When I was about thirteen, I began writing stories.
My first completed story was written in pencil in a notebook with a blue cover. At about forty pages long, it was a masterpiece. I paged through it so much, and handed it off to so many people to admire, that the notebook was ragged by the end of the year. The cover tore off–but I still have the pages, held together by a rusted staple.
The story featured a character who was everything I wasn’t: tall, athletic, popular, and pretty. My hair wasn’t long and smooth and pretty in a ponytail. I didn’t attract the envy of beautiful girls and enthrall the cutest boy in the neighborhood. And my name wasn’t Sarah Robsin.
Breaking the anonymity of the blog for a moment, my maiden name is Sara Roberts. And yes, I created a super-character named Sarah Robsin and figured nobody would notice. After all, there was an H on that name! Totally effective disguise!
I wrote all my stories in a two-story log house surrounded by woods, pastures, and creeks. Naturally, my fantasy Sarah lived in a suburban neighborhood called Hartford Drive. Her best friend, Amy White, lived two houses down. Her crush, a cute blond boy named Jeremy Wallace, lived right across the street with his cousin, Daryl Robinson. None of these characters were based on real people. I mean, assuming any of the characters were supposed to reflect real people, which of course they weren’t. Remember that H!
Rounding out these complex and layered characters was the pretty, blond, “snobby” Susan Nicks. She had her own club of snobby, pretty girls. (The club had ranks like “diamond” and “emerald.” They walked around the neighborhood in formation. Honest.)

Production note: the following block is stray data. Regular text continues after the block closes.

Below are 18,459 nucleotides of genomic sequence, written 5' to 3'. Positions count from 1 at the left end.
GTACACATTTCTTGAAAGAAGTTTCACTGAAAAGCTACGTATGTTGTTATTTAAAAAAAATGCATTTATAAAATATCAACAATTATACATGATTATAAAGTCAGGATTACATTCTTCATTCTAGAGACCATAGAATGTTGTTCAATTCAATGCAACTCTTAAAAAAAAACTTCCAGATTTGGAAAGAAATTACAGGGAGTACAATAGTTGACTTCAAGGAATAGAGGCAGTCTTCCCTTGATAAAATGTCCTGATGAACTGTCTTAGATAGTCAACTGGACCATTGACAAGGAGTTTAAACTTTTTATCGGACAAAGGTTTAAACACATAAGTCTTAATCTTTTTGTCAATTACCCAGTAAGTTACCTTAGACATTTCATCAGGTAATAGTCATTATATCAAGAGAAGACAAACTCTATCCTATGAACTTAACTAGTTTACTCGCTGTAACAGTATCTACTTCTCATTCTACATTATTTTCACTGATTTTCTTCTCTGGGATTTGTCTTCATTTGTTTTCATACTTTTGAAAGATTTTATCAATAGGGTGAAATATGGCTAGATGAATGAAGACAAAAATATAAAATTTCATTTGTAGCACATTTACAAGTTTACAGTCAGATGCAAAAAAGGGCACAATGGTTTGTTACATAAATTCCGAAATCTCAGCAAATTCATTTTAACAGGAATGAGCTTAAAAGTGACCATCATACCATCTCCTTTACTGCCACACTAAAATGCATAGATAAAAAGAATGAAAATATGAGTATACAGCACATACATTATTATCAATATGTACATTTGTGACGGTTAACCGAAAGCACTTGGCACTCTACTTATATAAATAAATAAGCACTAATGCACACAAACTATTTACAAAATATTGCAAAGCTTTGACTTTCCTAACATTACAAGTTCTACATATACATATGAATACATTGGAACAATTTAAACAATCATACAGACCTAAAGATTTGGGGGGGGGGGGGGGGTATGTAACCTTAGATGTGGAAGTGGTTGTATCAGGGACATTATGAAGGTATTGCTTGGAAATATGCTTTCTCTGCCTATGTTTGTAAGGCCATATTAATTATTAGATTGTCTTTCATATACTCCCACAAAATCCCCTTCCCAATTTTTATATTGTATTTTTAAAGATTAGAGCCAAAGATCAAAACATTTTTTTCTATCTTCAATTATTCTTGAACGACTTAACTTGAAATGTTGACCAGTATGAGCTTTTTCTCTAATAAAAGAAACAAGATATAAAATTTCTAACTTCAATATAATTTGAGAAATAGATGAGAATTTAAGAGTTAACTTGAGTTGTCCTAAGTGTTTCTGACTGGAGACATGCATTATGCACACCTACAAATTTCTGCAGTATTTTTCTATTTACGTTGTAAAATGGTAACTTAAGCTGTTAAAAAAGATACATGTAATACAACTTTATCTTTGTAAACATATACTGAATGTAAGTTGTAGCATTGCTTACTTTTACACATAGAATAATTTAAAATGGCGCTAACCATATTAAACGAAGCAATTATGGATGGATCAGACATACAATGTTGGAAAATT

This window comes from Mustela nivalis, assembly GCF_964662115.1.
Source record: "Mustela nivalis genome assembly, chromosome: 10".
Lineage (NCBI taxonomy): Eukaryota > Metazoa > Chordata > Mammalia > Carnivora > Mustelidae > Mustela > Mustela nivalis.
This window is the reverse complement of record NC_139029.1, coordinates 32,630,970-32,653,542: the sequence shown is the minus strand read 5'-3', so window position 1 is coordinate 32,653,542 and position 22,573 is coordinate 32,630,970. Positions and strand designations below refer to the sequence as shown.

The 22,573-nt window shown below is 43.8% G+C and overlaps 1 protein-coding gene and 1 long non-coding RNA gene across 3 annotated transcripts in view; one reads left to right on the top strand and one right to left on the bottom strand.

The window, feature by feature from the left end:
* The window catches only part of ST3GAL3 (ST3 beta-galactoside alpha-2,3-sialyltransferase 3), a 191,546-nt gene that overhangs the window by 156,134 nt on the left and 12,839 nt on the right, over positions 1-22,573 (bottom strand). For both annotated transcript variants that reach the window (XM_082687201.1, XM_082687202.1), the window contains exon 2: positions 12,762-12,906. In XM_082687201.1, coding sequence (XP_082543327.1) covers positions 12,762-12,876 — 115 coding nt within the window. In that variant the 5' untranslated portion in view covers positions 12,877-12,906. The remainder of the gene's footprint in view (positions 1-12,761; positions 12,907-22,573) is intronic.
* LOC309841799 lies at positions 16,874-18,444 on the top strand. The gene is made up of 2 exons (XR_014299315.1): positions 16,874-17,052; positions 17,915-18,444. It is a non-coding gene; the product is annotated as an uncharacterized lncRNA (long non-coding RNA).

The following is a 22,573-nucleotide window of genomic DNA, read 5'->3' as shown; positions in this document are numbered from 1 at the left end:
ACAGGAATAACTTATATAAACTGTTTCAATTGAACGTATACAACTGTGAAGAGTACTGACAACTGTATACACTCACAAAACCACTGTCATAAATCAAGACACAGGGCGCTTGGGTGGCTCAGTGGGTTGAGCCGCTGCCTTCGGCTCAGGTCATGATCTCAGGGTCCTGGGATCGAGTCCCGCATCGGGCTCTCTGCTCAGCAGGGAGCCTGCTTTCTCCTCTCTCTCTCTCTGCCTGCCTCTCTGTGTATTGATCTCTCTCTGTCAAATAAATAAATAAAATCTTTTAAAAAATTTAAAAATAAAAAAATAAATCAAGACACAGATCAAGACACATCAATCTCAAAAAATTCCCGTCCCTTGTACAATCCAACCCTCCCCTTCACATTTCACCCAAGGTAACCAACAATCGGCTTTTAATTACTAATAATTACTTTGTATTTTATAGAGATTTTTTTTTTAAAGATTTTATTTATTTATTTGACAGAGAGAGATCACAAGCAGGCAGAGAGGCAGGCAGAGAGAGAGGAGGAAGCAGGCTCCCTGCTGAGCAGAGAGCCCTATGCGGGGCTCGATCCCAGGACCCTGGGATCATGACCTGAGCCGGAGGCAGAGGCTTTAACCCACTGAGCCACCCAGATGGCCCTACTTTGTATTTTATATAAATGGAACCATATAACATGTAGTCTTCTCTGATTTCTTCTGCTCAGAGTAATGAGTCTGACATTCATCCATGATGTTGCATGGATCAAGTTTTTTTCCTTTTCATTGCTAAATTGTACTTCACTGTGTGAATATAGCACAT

The premise of the story is that Sarah and Susan — good guy and bad guy — declare war on each other for reasons I don’t remember. I think Jeremy Wallace was involved. The rest of the neighborhood takes sides. (In my fantasy suburban world, every development had at least ten children all the same age on every street.) In the spirit of Hayley Mills’ Parent Trap, which I watched a few hundred times, the two sides spent the summer sabotaging each other with elaborate pranks.
Except that I don’t like pranks, and even if I did I can’t pull them off successfully. So this “neighborhood war” consisted mostly of water balloons and bottle rockets because my ideas ran out after that.
The final battle left a lot to be desired as far as drama and tightly-woven plot went, but the author assured the reader that it spelled the defeat of Susan and her snobby friends. Sarah emerged as the victorious “Queen of the Neighborhood.” Um, no, really. They actually called her that.
Oh, and Sarah “won” the cute boy, too. In case anybody wondered about that.
Susan did the 13-year-old girl version of shaking her fist and snarling, “Just you wait! I’ll get you next time!”
And never fear, there would be a next time. I completed over a dozen Sarah stories by the time I was fourteen. I look back in awe on the days when I could pick up a new notebook and write until I reached the end of my story.
But nowadays, I like to think that whenever I write something that I’m particularly pleased with — somewhere, Sarah Robsin is smiling.